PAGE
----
We believe that working together with our tenants and leaseholders is the best way to achieve our shared goal of better housing conditions and services. To help realise this aim, with the help of the Tenants’ and Leaseholders’ Forum, we are reviewing the way you can have your say on the services we provide.

From this work we will be developing an Involvement Strategy. It will set out a wide range of options as to how you can have your say, and it will explain how you can find out information about our service and performance, how we will consult with you and how we will take account of your views.

Examples of how we have involved tenants and leaseholders

Over the last year we have sought your views on a range of topics. Examples of these include:

  • Consulting the Tenants’ and Leaseholders’ Forum on proposals to change rents, service charges and how we intend to spend our money during 2022 / 23. Their feedback was considered before final decisions were made.

  • We have been working closely with local tenants and leaseholders in the St Peters and St Matthews area of the city to inform the work we are undertaking through our Public Realm Improvement Programme. Feedback from this has informed us that people want to improve play areas, parking, and green spaces. Landscape architects have developed designs for improvements, which takes this feedback into account. Find out more about our Public Realm Improvement.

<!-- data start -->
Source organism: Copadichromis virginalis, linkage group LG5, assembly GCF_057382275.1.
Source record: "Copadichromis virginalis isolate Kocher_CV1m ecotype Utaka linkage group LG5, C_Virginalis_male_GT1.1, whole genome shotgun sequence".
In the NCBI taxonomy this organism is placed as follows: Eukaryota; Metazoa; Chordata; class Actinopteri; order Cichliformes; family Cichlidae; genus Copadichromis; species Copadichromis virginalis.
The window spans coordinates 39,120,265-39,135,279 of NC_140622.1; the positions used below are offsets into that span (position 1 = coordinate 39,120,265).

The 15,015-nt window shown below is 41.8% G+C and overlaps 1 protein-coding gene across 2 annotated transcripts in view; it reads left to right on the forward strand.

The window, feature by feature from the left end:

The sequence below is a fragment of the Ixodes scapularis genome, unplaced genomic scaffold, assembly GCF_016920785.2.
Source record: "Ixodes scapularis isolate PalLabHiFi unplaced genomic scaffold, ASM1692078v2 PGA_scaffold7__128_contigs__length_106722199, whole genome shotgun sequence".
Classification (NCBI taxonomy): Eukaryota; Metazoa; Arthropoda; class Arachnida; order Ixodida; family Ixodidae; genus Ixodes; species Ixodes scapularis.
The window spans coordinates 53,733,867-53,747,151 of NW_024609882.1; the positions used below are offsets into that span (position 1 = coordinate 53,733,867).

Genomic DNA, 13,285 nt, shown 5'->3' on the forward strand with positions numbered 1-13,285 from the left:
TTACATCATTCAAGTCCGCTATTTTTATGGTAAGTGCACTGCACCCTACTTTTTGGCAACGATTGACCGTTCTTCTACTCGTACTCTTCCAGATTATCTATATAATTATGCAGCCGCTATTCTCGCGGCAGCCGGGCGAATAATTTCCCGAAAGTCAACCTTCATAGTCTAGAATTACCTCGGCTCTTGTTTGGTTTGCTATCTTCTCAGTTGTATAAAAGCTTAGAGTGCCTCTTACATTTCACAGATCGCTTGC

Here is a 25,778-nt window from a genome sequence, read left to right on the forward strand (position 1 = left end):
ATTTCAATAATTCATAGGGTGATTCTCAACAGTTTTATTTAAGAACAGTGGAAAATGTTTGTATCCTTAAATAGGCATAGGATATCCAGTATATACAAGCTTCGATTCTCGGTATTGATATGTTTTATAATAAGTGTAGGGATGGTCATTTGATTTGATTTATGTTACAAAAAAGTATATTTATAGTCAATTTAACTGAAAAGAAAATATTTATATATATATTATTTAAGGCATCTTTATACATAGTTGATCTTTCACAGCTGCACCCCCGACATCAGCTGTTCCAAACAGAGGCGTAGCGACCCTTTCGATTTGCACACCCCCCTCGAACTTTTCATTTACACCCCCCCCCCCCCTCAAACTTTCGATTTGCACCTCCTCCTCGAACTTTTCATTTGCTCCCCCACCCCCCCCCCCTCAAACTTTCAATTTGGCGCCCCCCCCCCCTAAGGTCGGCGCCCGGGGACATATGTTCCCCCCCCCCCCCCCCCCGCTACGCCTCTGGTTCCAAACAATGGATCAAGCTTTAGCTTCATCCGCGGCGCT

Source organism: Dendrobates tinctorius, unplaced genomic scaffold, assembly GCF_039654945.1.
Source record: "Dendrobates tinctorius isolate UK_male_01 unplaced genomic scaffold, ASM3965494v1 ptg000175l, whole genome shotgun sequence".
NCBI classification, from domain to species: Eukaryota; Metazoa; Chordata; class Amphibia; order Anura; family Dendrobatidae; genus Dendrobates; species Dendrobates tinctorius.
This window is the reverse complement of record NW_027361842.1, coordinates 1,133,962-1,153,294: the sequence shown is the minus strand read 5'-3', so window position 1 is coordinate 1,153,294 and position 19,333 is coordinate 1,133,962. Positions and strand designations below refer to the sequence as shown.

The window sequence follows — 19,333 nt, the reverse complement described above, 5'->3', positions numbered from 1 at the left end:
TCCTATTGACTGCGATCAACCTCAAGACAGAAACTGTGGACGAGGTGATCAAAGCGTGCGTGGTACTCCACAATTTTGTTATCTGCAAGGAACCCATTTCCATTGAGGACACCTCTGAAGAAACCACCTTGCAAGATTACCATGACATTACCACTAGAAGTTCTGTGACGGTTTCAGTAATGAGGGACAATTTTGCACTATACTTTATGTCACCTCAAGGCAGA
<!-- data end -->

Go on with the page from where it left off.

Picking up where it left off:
• We have allocated £750k this year through our Environment and Communal Area Improvement fund, for improvements across all our estates. Work is determined by resolving complaints received by tenants, asking tenants for suggestions through surveys and consulting with our local tenant representatives.

  • This year the council carried out a survey of all residents to get a better understanding of the needs of households and communities. From this it was established that generally people were happy with the information on our website, but they wanted improved opportunities to report problems and request services more easily. In response to this, we have developed our online service offer, to include reporting repairs and making repair enquiries. Before implementation we consulted our Tenants’ and Leaseholders’ Forum, who provided feedback that we used to improve the online service prior to it starting. You can read more about this later in the report.